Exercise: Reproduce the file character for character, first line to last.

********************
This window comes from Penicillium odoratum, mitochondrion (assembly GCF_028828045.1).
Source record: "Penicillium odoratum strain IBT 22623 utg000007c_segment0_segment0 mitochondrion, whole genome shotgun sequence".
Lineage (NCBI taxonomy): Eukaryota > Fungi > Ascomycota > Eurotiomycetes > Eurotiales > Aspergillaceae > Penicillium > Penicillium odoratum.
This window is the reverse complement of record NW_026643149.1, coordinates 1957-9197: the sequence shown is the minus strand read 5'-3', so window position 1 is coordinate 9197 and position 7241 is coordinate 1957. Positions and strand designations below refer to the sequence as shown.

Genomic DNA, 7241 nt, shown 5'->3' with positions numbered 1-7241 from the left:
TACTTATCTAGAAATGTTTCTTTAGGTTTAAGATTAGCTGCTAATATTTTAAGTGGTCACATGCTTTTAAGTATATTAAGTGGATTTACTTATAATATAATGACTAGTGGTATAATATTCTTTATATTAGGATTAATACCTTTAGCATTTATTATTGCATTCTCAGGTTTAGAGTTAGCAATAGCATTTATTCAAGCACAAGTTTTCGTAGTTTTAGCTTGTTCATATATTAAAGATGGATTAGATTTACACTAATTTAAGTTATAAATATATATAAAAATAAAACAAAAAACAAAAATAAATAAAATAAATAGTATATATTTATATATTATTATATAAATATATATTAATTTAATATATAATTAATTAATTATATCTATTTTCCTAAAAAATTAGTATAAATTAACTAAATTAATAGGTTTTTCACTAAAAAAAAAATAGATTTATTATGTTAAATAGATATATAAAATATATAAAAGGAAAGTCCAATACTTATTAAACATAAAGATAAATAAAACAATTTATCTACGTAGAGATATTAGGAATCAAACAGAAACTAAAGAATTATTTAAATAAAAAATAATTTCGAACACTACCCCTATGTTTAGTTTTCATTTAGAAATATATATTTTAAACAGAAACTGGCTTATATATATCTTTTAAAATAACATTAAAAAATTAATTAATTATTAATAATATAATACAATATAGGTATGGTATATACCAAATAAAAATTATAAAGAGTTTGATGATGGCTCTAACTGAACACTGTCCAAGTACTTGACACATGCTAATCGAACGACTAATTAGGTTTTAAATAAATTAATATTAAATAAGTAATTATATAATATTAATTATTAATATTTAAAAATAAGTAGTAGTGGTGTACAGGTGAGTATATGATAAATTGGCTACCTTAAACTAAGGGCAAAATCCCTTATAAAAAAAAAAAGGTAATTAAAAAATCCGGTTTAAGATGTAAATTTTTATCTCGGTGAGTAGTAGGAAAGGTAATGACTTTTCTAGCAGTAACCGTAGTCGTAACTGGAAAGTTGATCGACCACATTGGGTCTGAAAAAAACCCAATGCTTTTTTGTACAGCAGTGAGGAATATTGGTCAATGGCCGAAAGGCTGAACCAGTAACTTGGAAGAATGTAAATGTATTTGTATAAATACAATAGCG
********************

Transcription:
This window comes from Penicillium odoratum, mitochondrion (assembly GCF_028828045.1).
Source record: "Penicillium odoratum strain IBT 22623 utg000007c_segment0_segment0 mitochondrion, whole genome shotgun sequence".
Lineage (NCBI taxonomy): Eukaryota > Fungi > Ascomycota > Eurotiomycetes > Eurotiales > Aspergillaceae > Penicillium > Penicillium odoratum.
This window is the reverse complement of record NW_026643149.1, coordinates 1957-9197: the sequence shown is the minus strand read 5'-3', so window position 1 is coordinate 9197 and position 7241 is coordinate 1957. Positions and strand designations below refer to the sequence as shown.

Genomic DNA, 7241 nt, shown 5'->3' with positions numbered 1-7241 from the left:
TACTTATCTAGAAATGTTTCTTTAGGTTTAAGATTAGCTGCTAATATTTTAAGTGGTCACATGCTTTTAAGTATATTAAGTGGATTTACTTATAATATAATGACTAGTGGTATAATATTCTTTATATTAGGATTAATACCTTTAGCATTTATTATTGCATTCTCAGGTTTAGAGTTAGCAATAGCATTTATTCAAGCACAAGTTTTCGTAGTTTTAGCTTGTTCATATATTAAAGATGGATTAGATTTACACTAATTTAAGTTATAAATATATATAAAAATAAAACAAAAAACAAAAATAAATAAAATAAATAGTATATATTTATATATTATTATATAAATATATATTAATTTAATATATAATTAATTAATTATATCTATTTTCCTAAAAAATTAGTATAAATTAACTAAATTAATAGGTTTTTCACTAAAAAAAAAATAGATTTATTATGTTAAATAGATATATAAAATATATAAAAGGAAAGTCCAATACTTATTAAACATAAAGATAAATAAAACAATTTATCTACGTAGAGATATTAGGAATCAAACAGAAACTAAAGAATTATTTAAATAAAAAATAATTTCGAACACTACCCCTATGTTTAGTTTTCATTTAGAAATATATATTTTAAACAGAAACTGGCTTATATATATCTTTTAAAATAACATTAAAAAATTAATTAATTATTAATAATATAATACAATATAGGTATGGTATATACCAAATAAAAATTATAAAGAGTTTGATGATGGCTCTAACTGAACACTGTCCAAGTACTTGACACATGCTAATCGAACGACTAATTAGGTTTTAAATAAATTAATATTAAATAAGTAATTATATAATATTAATTATTAATATTTAAAAATAAGTAGTAGTGGTGTACAGGTGAGTATATGATAAATTGGCTACCTTAAACTAAGGGCAAAATCCCTTATAAAAAAAAAAAGGTAATTAAAAAATCCGGTTTAAGATGTAAATTTTTATCTCGGTGAGTAGTAGGAAAGGTAATGACTTTTCTAGCAGTAACCGTAGTCGTAACTGGAAAGTTGATCGACCACATTGGGTCTGAAAAAAACCCAATGCTTTTTTGTACAGCAGTGAGGAATATTGGTCAATGGCCGAAAGGCTGAACCAGTAACTTGGAAGAATGTAAATGTATTTGTATAAATACAATAGCG